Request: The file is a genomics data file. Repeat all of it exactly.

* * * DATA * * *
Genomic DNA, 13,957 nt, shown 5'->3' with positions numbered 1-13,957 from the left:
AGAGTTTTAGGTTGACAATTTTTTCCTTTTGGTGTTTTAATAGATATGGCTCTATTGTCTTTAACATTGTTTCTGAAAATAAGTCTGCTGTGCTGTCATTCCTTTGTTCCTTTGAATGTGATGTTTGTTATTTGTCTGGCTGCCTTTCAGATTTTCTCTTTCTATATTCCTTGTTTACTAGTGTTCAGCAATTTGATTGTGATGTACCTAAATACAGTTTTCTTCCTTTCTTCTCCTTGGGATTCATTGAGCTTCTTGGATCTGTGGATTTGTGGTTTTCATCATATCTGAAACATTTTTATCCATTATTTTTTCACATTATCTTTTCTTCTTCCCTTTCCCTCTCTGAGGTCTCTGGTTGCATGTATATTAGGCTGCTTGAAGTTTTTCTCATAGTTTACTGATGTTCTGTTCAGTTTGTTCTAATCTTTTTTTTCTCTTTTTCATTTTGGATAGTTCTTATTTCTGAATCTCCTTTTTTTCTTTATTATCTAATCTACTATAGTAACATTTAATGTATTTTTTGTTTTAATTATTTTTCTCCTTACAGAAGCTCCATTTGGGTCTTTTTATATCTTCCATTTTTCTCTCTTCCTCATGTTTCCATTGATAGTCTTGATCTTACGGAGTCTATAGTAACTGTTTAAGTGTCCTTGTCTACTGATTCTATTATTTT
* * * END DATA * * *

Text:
Genomic DNA, 13,957 nt, shown 5'->3' with positions numbered 1-13,957 from the left:
AGAGTTTTAGGTTGACAATTTTTTCCTTTTGGTGTTTTAATAGATATGGCTCTATTGTCTTTAACATTGTTTCTGAAAATAAGTCTGCTGTGCTGTCATTCCTTTGTTCCTTTGAATGTGATGTTTGTTATTTGTCTGGCTGCCTTTCAGATTTTCTCTTTCTATATTCCTTGTTTACTAGTGTTCAGCAATTTGATTGTGATGTACCTAAATACAGTTTTCTTCCTTTCTTCTCCTTGGGATTCATTGAGCTTCTTGGATCTGTGGATTTGTGGTTTTCATCATATCTGAAACATTTTTATCCATTATTTTTTCACATTATCTTTTCTTCTTCCCTTTCCCTCTCTGAGGTCTCTGGTTGCATGTATATTAGGCTGCTTGAAGTTTTTCTCATAGTTTACTGATGTTCTGTTCAGTTTGTTCTAATCTTTTTTTTCTCTTTTTCATTTTGGATAGTTCTTATTTCTGAATCTCCTTTTTTTCTTTATTATCTAATCTACTATAGTAACATTTAATGTATTTTTTGTTTTAATTATTTTTCTCCTTACAGAAGCTCCATTTGGGTCTTTTTATATCTTCCATTTTTCTCTCTTCCTCATGTTTCCATTGATAGTCTTGATCTTACGGAGTCTATAGTAACTGTTTAAGTGTCCTTGTCTACTGATTCTATTATTTT